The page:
In our series of best product guides, here’s the latest update to our recommended Android Smartphone list. All numbers in the text are updated to reflect pricing at the time of writing (March 11th).
We’re well into 2021 now and the new release schedule of devices is in full swing. January has been unusually eventful in that Samsung has announced and released their new Galaxy S21 line-up much earlier than in prior years.
It’s at the super-high-end and high-end that things have changed a lot with this generation, with the new Galaxy S21 Ultra now deserving a full-on recommendation this year, as well as the lower baseline S21 models also receiving a thumbs-up due to their more aggressive pricing.
|AnandTech Android Smartphone Recommendations:
(Street-price at time of writing)
|Segment||Option #1||Option #2|
|Ultra High-End||Galaxy S21 Ultra
( $999 / 1129€ )
|High-End||Galaxy S21 / Galaxy S21+
( $699 / 789€ – $779 / 849€ )
|Mid-Range (Global)||Wait a few months|
|Mid-Range (US)||S20 FE 5G
( $599 )
( $349 )
|Best Low-End (Global)||Xiaomi Redmi Note 9 Pro
( $268 / 216€ )
|Best Low-End (US)||Motorola G Power (2020)
( $219 / 202€ )
At the super-high-end, I decided to make a new category here differentiating itself from the usual $700-$1000 range of flagships. While last year I couldn’t rationalise the Galaxy S20 Ultra, this year’s S21 Ultra is a phone with much less weaknesses. Yes it’s expensive, but you do get what you pay for this time around.
We’re expecting the high-end segment to be jumbled around in the next month as OnePlus is planning to announce the OnePlus 9 series of devices – unless the pricing is going to be unexpectedly high, these are devices that likely offer fierce competition to the S21 series.
At the mid-range and at the low-end, it’s still a bit too early in the cycle to change our buyer’s recommendations. At the mid-range for global users, I outright would recommend to wait out a bit until the new wave of devices becomes available – as even though some vendors have announced new devices, they’re just not available for purchase today.
The same largely applies to the low-end, although new devices such as the Redmi Note 10 Pro have supplanted their predecessors, they’re not yet available. I recommend waiting a bit, but if you really need a device today then the previous recommendations are still valid due to the more attractive pricing.
Best Mega-Flagship: Galaxy S21 Ultra
Starting off with the super-high-end, we’ve never really recommended a device at this high a price range, but Samsung’s new super aggressive pricing and general execution on then new Galaxy S21 Ultra means it’s a device that even though very expensive, does deliver on its price point.
The S21 Ultra is defined by an industry leading 1440p 120Hz OLED screen: It features a new generation OLED emitter, a polysilicon backplane, and software as well as hardware variable refresh rates. It literally checks off every feature list that a display can have today, and it gets extremely bright, and is extremely power efficient, leading to great battery life.
Samsung’s new camera setup this year iterates on the previous generation. While there’s still quirks with Samsung’s unorthodox module setup, it also some of the biggest strengths in the market right now. In our review, we weren’t quite satisfied with the processing of the cameras, however Samsung does have a track record to continuing to iterate and improve things through firmware updates throughout the device’s first year.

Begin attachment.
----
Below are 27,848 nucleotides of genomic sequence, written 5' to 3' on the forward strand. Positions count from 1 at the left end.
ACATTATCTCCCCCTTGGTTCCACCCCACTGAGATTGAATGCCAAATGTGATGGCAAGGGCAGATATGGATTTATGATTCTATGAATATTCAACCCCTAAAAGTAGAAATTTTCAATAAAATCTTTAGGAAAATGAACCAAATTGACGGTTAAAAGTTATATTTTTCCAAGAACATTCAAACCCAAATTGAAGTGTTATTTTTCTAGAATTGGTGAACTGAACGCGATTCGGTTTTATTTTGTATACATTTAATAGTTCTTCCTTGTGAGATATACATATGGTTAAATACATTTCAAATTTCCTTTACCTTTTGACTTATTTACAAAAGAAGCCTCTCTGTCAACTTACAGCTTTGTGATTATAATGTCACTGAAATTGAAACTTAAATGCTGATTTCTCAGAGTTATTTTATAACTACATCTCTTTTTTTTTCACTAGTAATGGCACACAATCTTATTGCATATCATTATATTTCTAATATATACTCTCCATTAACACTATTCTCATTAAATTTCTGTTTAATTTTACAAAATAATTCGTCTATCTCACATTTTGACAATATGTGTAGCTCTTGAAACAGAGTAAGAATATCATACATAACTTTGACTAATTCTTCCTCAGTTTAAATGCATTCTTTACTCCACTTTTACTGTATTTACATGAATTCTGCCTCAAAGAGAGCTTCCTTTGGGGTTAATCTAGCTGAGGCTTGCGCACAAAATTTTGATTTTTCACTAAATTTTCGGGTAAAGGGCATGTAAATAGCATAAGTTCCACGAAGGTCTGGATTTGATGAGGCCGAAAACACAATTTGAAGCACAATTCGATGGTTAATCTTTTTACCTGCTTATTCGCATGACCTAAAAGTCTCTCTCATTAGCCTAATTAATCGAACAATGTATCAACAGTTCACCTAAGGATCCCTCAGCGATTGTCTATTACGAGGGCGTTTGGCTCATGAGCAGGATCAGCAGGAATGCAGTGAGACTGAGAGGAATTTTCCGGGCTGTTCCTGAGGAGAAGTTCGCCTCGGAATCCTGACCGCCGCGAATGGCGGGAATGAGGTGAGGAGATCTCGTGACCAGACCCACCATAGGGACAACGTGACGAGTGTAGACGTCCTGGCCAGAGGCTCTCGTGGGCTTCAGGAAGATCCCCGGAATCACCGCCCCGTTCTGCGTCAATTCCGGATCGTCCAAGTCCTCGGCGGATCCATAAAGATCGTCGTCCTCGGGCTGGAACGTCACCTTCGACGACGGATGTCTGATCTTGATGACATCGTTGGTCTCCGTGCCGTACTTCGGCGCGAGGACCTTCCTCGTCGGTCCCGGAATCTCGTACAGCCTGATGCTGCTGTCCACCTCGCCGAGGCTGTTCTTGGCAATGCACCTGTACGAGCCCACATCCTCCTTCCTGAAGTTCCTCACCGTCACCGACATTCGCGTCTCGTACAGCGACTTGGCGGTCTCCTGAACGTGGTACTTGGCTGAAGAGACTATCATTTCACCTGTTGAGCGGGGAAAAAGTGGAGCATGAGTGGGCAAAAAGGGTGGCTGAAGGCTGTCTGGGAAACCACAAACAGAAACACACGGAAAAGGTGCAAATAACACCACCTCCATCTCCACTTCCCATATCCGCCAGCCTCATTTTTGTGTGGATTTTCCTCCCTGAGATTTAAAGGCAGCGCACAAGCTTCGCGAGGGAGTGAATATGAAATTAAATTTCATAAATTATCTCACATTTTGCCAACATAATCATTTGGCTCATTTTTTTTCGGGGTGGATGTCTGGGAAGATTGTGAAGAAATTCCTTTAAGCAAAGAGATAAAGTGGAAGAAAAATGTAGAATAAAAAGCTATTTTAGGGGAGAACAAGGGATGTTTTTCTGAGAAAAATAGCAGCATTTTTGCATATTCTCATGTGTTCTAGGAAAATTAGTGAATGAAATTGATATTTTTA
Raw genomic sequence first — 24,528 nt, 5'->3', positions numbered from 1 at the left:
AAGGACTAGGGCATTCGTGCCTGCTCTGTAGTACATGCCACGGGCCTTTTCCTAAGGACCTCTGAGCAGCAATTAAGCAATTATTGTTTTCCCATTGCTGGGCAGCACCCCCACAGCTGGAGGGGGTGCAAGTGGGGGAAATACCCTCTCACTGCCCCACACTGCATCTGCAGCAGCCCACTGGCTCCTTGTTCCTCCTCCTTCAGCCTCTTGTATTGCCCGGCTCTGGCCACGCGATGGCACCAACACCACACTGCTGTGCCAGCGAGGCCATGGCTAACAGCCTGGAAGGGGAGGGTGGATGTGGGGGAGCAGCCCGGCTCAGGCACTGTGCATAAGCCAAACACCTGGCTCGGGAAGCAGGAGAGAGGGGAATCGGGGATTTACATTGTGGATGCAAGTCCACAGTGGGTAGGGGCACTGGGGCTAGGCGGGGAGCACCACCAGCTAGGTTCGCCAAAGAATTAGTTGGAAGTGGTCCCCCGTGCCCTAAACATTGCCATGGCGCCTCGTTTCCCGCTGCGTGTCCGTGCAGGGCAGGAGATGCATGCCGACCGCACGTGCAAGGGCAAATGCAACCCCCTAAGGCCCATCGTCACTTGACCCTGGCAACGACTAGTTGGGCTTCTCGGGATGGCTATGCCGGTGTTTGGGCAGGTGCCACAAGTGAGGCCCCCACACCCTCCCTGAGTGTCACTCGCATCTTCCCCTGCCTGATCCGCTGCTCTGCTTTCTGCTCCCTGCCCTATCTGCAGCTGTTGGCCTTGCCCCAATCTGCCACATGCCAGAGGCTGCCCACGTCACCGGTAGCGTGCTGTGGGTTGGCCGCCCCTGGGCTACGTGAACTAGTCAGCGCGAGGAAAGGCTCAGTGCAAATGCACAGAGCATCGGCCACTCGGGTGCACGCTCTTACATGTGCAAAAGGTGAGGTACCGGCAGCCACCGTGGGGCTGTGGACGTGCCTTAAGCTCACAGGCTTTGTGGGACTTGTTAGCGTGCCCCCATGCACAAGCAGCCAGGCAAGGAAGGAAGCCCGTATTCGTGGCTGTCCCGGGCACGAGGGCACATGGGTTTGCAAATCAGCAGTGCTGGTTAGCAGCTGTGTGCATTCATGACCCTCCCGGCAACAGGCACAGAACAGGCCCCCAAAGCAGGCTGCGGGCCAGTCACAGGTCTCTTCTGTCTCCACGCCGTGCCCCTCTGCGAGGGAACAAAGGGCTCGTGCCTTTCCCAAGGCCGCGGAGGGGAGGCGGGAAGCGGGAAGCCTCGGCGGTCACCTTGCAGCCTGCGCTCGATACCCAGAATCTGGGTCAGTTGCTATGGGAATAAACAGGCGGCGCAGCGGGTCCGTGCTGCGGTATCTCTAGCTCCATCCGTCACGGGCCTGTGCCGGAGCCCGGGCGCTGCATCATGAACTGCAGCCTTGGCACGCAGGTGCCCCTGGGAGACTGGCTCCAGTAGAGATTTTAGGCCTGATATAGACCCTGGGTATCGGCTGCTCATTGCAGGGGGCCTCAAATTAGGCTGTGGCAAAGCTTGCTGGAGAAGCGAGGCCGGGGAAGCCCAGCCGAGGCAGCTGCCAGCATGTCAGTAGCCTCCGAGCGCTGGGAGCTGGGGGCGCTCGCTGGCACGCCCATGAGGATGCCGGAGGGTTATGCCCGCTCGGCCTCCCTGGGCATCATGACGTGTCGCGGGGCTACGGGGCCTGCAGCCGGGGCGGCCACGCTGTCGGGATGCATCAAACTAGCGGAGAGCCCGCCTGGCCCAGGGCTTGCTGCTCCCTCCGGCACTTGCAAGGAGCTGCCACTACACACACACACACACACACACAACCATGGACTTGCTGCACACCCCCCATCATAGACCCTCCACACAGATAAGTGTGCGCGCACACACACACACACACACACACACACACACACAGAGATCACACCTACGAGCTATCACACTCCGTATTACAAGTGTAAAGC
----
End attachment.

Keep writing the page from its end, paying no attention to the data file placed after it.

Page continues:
What really stands out for the S21 Ultra at this time is the pricing, especially in the US. While last year the S20 Ultra started at an MSRP of $1399 and was actually sold at that price for most of the first months, this year the $1199 MSRP S21 Ultra barely remained at that price for a few days before Samsung immediately discounted it to $999. At that price, the phone becomes insanely competitive, at least compared to what we’ve gotten used to these last few years. European street prices today aren’t discounted as much, but the phone is still available at 1129€ right now, which is also quite below the S20 Ultra prices of last year.
Best Flagship: Galaxy S21 / S21+
In the more normal flagship price range, the new top recommendation is the regular Galaxy S21, again most attractive right now for US buyers which can have the phone for $699, down from its $799 MSRP.
The S21 doesn’t improve generationally as much as the S21 Ultra, but does take advantage of a newer SoC – while not that large upgrade on the Snapdragon variant, does bring large gains for the Exynos model, which makes the phone much more viable in those regions of the world. The phone shares the same camera setup as the base S20 series, and cuts some corners in terms of screen quality as it downgrades from 1440p to 1080p – however it does have software variable refresh rate this time around which does improve battery life quite a bit when using the 120Hz refresh rate mode.
I wouldn’t say the S21 does anything special, but it’s an extremely solid phone which brings tons of performance and is extremely well-rounded. At $699 in the US right now, it obliterates other devices in the same price range, such as the Pixel 5.
For users wanting a larger device, the Galaxy S21+ is still an option for US users as right now it can be had for $779, again, well below the $999 MSRP of the phones. European users today also can enjoy a larger discount at 849€ which is 200€ off the 1049€ MSRP.
Originally I thought that the phone didn’t make much sense at its MSRP prices, but given the current much better pricing, there’s really not much to complain about Samsung’s whole new S21 series line-up.